Sullivan argued that the decades of liberalisation had allowed the build-up of ‘perilous’ supply-chain vulnerabilities that could be exploited.

The value of bilateral and regional trade agreements is a point of particularly sharp difference. The Australian government recently concluded trade agreements with India and the UK and is closing in on a potentially important deal with the EU. The ASEAN–Australia–New Zealand trade agreement has also been upgraded, with new chapters on government procurement, small business and sustainable development. This continues the approach of the previous government, which signed agreements with principal trade partners, including China, as well as regional free-trade agreements.

‘Those agreements mean that Australians can choose from more products at better prices,’ Farrell says.

However, in a break with the economic policy that has governed the US since Ronald Reagan’s administration in the 1980s, Tai says it is a mistake to prioritise consumers in both trade and competition policy:

Our trade policy places workers at its centre to reflect the reality that the consumer who enjoys the low prices of imported goods is also a worker who must withstand the downward pressures that come from competing with workers in other parts of the world toiling under exploitative conditions.

Similarly, prioritizing and pursuing the consumer welfare standard in competition policy has led to consolidation and unchecked dominance in our domestic market, which has stifled competition and diminished economic liberty for our citizens and workers.

Explaining the administration’s rejection of both bilateral and regional trade agreements, Tai said:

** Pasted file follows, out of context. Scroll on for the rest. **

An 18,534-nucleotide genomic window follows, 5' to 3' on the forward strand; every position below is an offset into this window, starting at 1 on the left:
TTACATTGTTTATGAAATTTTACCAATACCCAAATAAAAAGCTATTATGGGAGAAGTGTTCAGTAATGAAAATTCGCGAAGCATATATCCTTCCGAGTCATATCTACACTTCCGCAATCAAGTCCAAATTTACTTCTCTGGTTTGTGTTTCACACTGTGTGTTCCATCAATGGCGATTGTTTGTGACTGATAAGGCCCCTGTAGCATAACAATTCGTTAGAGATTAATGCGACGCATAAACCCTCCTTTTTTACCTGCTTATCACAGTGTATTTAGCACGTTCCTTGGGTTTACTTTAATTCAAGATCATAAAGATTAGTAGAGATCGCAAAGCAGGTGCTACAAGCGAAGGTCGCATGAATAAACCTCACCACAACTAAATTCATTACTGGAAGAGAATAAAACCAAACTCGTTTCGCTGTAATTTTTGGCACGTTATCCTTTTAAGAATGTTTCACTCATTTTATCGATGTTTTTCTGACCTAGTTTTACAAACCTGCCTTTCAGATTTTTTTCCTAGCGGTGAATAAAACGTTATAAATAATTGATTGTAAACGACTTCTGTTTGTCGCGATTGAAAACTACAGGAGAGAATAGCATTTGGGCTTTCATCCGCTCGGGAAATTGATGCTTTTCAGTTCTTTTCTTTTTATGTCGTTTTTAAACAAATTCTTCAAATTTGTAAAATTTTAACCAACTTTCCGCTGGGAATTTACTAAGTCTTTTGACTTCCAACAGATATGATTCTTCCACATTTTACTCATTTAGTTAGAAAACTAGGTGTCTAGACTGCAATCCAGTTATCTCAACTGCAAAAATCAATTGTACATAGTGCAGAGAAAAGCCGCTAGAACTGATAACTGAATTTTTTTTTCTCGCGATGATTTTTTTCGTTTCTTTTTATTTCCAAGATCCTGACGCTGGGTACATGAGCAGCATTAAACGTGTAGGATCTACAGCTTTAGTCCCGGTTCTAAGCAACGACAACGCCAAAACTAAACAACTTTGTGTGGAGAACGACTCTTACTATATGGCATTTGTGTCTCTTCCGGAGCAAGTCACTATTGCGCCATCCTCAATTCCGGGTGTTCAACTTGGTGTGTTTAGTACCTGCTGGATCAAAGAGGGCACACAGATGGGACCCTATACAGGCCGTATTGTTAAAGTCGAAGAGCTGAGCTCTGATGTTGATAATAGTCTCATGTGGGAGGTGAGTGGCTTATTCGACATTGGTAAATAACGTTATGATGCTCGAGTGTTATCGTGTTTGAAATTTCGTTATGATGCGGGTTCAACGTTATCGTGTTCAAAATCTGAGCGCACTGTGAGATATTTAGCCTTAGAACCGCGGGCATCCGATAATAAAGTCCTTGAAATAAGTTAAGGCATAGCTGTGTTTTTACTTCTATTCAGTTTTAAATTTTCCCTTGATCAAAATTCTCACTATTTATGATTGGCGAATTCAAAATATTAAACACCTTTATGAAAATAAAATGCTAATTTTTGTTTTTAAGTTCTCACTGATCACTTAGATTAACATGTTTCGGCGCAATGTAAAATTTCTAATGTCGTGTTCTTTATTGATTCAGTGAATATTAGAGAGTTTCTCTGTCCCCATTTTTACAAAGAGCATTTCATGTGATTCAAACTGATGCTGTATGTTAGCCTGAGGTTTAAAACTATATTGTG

[I]f we look at what those agreements did, we see the ways in which they contributed to the very problems we are now trying to address.

The industrial supply chain rules in our traditional free trade agreements were based on that same premise of efficiency and low cost.

Because of it, they allow significant content to come from countries that are not even parties to the agreement—free riders, who have not signed up to any of the other obligations in the agreement, such as labour and environmental standards. That means these rules benefit the very countries that have used unfair competition to become production hubs.

The difference in approach partly reflects the fact that the US is an economic superpower that believes it should be able to dictate the terms of its international engagement. Australia, by contrast, ranks 12th among world economies and depends on international institutions and agreements to secure its markets.

Australia has arguably profited more from globalisation than almost any other country, because of the appetite it unleashed for Australian resources. In recent years, Australia’s terms of trade—export prices compared with import prices—have been at the highest level in the nation’s history.

Australia has seen a more dramatic decline in its manufacturing, which has slid from 11% to just 5% of GDP over the past two decades. In the US, the drop has only been from 13% to 11%. The growth of resources, as well as services exports such as education and tourism, has delivered a boost to prosperity that could not be won from internationally uncompetitive manufacturing in Australia. The US, on the other hand, struggles with the notion that its manufacturing could be anything but the world’s best.

The risk for Australia is that the rules of trade cease to hold and that international trade becomes a more hostile environment in which might makes right. Australia has already experienced the negligible sway of written agreements in international trade with China’s defiance of both the WTO and the China–Australia Free Trade Agreement in its campaign of economic coercion. The US approach also foreshadows a rise in protectionism and trade barriers.

There is also a risk for the US that its reluctance to enter trade agreements will leave nations, particularly in Asia, leaning more towards China.